“Stay hungry, and true to yourself. Always look for opportunities to learn and grow, but also don’t forsake your vision of what educating future artists looks like. Listen to the advice of the veterans, but don’t be afraid to contribute your new ideas and perspective.”

Laura Martin – UTeach Music, B.M. Music Studies, Choral Emphasis, 2014 Photo of Laura Martin

Assistant Choir Director, Arnold Middle School Cypress Fairbanks ISD, Harris County, Texas

“My time the UT Music program was rich in experiences in every aspect of my chosen career. Surrounded by skilled music educators, I was encouraged to step up to challenges that tested me and prepared me to begin my career as an educator. The COFA Studies community is full of enthusiastic people who are passionate about bringing the arts into schools in a meaningful and life-changing way. Their support, encouragement, and passion are contagious, and I am grateful that my peers and professors have become my friends and mentors.

Every day when you leave your classroom, remind yourself that you will never be perfect, but you can do better. Your students will never be perfect and never be who you expect them to be walking in the door, but they too can do better. On the good days, that thought will be exhilarating. On mediocre days, it will be challenging. On bad days, that is what will bring you back to your classroom, excited to share your art with your students.”

Arsenio-Trey Medrano – UTeach Music, B.M. Music Studies, Instrumental Emphasis, 2014

Director of Bands, Washington Junior High School, Conroe, Texas

“My time in the Studies program at COFA prepared me for the challenges you would experience in the classroom as I had multiple opportunities to dive in head first into real teaching situations.

Being an educator in the fine arts requires patience! Most of the time, your future students will take a while to fully learn and understand something you are trying to teach them. Be patient with them, praise them when they experience success, and expect the highest standards when they feel like giving up!”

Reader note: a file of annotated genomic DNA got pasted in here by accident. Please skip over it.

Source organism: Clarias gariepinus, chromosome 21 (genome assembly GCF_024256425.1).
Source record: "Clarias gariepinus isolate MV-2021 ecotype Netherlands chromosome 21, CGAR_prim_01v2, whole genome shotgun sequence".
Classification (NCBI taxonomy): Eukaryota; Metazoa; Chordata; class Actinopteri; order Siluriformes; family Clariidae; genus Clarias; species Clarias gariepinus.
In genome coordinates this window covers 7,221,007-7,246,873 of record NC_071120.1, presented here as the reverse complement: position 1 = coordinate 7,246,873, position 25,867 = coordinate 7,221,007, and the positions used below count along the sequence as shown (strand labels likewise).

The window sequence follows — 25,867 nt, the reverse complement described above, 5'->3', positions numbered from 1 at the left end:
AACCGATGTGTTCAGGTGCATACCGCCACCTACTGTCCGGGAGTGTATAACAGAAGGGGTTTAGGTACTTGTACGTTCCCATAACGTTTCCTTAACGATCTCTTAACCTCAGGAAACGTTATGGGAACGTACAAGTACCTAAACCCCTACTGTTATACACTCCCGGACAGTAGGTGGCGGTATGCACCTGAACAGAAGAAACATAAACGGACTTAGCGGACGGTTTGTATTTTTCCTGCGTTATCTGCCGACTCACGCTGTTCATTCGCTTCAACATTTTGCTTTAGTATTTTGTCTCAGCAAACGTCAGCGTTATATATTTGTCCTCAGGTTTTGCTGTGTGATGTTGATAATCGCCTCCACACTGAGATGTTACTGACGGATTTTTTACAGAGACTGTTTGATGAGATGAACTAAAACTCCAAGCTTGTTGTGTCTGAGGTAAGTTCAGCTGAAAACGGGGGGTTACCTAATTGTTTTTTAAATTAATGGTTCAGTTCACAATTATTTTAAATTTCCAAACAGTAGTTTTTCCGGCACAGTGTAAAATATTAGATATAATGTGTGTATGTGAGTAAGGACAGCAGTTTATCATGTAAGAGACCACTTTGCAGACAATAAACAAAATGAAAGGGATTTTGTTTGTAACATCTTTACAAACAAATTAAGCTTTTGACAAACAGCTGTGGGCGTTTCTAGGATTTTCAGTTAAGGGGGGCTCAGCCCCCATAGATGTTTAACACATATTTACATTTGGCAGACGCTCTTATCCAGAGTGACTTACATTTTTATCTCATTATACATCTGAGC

Photo of Chanse MorrisChanse Morris – UTeach Music, B.M. Music Studies, Instrumental Emphasis, 2018 

Chanse graduated from J. Frank Dobie High School in Houston. The band directors in middle and high school were very influential on his decision to pursue music education. He also credits the support from his family on his journey to become a music educator. While at the College of Fine Art, he has been able to teach clarinet lessons in middle schools and continues to draw inspiration from his students.

“Take in all the information you can. Keep all the resources you can and take all the opportunities thrown your way.

Photo of Emily Ochoa

Emily Jane Ochoa UTeach Theatre, B.F.A. Theatre Studies, 2017

Theatre and ELA 3 instructor Port Isabel High School, Port Isabel, Texas

Her parents enrolled her in a summer workshop with a community theater that fostered her love of theatre. In high school, she was finally able to enroll in a theatre class. “ I wanted to be an artist, and knew I loved sharing my work with others. At UT, I learned that I was destined to share my love for academia and theatre with other students.  I am interested in incorporating theatre pedagogical practices with other subjects, and hope to make theatre education accessible to students at a younger age.”

“Remember that you are always learning! Sometimes we move so quickly that we forget that we are evolving alongside our students, so I encourage you to appreciate those moments of simultaneous growth. Our students need as much love and honesty as we can give, so it’s important to create such an environment for them.”

Photo of Cassidy OldhamCassidy Oldham – UTeach Dance, B.F.A. Dance, Youth and Community Studies, 2018

Cassidy was given the opportunity to be a teaching assistant in dance classes for young children. Seeing the improvement and happiness from helping a child master a difficult dance step, she fell in love with teaching.

“Whether assisting a class, teaching a friend to dance or teaching a class as a student, all the experience you have will help once you are in the teaching field or preparing to be in the field. You will learn something each time you teach, so the more experience you have, the better you will be.”